The German educator, statesman, political theorist, and philologist Baron Wilhelm von Humboldt (1767-1835) reformed the Prussian school system and founded the University of Berlin. He was influential in developing the science of comparative philology.
Wilhelm von Humboldt was born in Potsdam on June 22, 1767. He studied law in Berlin and Göttingen. In his essay Ü ber das Studium des Klassischen Altertums (1793) he summarized his program for educational reform, which was basically the program of German neohumanism. In Jena (1794-1797) he was a member of Friedrich von Schiller's circle. After traveling through Spain and France, during which Humboldt became interested in philology, he was appointed Prussian resident minister in Rome (1802-1808).
Humboldt was influenced by the educational principles of Johann Pestalozzi. As Prussian minister of education (1809-1810), he sent teachers to Switzerland to study Pestalozzi's methods, and he founded the University of Berlin (1809). Humboldt's ideas profoundly influenced European and American elementary education.
From 1810 to 1819 Humboldt served the government as minister in Vienna, London, and Berlin. He resigned from the ministry in protest against the reactionary policies of the government. His philological works on the Basque language (1821) and on Kavi, the ancient language of Java, published posthumously (1836-1840), were landmarks in their field. He died at Tegel on April 8, 1835.
In The Sphere and Duties of Government (published in part in 1792 and completely in 1851) Humboldt held that although the nation-state is a growing body, government is only one of the means aiding its welfare, a means whose sole aim should be to provide security for social development. As in biological evolution, all growth is good, as it brings forth an organism more complex, more diverse, and richer, and government—while a major agent in fostering this development—is not the only one. If it tries to do too much, it interferes with and retards the beneficial effects of other agencies.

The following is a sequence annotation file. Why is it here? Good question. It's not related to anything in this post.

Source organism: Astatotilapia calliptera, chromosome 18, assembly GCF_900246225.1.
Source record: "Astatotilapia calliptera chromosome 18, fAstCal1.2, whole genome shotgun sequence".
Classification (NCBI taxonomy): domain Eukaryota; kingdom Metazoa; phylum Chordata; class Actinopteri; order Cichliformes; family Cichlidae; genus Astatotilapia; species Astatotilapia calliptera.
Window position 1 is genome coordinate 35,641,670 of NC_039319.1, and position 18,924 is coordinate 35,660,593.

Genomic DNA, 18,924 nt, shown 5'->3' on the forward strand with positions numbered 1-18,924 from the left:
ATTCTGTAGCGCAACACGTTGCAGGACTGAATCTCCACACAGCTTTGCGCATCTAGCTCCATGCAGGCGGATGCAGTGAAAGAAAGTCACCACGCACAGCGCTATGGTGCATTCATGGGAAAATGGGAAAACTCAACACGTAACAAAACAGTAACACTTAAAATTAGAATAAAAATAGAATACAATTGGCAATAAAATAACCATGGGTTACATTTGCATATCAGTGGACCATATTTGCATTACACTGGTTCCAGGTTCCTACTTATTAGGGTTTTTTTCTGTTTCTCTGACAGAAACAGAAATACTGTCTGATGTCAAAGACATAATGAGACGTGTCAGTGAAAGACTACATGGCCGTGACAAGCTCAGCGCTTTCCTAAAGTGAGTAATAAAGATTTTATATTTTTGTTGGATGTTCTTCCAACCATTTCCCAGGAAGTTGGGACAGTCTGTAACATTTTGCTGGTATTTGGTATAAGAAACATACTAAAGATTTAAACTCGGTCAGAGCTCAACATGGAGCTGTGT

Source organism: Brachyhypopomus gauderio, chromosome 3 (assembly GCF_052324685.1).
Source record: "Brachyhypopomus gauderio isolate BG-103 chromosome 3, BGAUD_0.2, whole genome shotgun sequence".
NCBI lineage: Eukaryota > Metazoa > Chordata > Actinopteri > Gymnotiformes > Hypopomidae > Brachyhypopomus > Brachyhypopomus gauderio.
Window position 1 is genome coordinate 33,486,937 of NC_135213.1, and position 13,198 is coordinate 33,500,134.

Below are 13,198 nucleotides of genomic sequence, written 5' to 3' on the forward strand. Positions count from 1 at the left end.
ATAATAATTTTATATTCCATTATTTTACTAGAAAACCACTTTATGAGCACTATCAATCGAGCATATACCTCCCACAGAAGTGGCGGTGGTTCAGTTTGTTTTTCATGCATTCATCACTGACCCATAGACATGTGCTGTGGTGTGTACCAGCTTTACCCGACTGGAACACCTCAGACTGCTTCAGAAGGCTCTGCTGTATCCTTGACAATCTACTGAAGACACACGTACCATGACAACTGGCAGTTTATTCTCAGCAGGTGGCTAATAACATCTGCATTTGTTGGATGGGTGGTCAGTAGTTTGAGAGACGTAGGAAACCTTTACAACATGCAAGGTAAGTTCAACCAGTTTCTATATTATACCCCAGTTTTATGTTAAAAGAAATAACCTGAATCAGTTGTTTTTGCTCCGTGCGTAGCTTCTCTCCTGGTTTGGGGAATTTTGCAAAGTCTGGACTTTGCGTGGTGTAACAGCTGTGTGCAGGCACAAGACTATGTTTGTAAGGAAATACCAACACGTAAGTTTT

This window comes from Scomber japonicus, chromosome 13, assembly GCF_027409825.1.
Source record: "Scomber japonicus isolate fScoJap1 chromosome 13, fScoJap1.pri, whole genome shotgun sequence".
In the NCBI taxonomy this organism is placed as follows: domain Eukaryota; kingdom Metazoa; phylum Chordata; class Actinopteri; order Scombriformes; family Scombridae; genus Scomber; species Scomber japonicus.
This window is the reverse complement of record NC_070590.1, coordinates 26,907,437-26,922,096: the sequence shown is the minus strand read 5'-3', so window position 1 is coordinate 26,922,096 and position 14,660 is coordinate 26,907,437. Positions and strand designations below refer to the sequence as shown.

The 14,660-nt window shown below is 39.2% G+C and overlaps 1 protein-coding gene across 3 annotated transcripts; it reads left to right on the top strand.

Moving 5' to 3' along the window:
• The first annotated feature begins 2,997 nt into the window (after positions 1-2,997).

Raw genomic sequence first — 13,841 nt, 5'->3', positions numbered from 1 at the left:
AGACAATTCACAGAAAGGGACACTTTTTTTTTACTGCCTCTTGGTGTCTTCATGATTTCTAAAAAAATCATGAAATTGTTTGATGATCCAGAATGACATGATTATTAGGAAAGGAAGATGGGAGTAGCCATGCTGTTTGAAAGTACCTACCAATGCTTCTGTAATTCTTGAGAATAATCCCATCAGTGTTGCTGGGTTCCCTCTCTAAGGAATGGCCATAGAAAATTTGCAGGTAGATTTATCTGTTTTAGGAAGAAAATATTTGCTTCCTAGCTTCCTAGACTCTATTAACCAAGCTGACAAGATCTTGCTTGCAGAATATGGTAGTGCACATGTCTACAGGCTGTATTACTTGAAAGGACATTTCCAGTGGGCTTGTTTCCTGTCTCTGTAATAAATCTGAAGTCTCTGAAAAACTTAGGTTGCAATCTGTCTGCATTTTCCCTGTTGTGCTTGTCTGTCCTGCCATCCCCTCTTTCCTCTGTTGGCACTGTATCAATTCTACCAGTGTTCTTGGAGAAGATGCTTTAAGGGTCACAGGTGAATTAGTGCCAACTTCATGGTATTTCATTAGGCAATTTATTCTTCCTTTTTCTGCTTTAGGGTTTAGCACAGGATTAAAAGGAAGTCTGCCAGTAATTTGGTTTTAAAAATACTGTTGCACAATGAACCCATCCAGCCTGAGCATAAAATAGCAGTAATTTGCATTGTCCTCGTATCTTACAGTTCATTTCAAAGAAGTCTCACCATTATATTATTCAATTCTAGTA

Under the influence of romanticism Humboldt became almost mystical as he placed more stress on supra-individual and historically conditioned nationality and viewed individual nationality in turn as part of the universal spiritual and divine life which was the characteristic expression of humanity. In essays on the German (1813) and Prussian (1819) constitutions he advocated a liberalism which would preserve the unique character and traditions of individual states, provinces, and regions, with the constitution of any state adapted to the particular genius of its national character. He rejected both the artificial and atomistic liberalism of the French Revolution, which derived the state from the isolated and arbitrary wills of individuals, and the ultraconservative program to revive the old feudal estates. He advocated a liberalism grounded in tradition with regional self-governing bodies participating in governing a monarchical civil service state.
There is no definitive biography in English on Humboldt. One work is Hermann Klencke, Lives of the Brothers Humboldt, Alexander and William (trans. 1952). Humboldt is discussed or mentioned in the following works: Henry Barnard, Pestalozzi and His Educational System (1881); Eugene Newton Anderson, Nationalism and the Cultural Crisis in Prussia, 1806-15 (1939); Leonard Kreiger, The German Idea of Freedom (1957); and Walter Horace Bruford, Culture and Society in Classical Weimar, 1775-1806 (1962).
Sweet, Paul Robinson, Wilhelm von Humboldt: a biography, Columbus: Ohio State University Press, 1978-c1980. □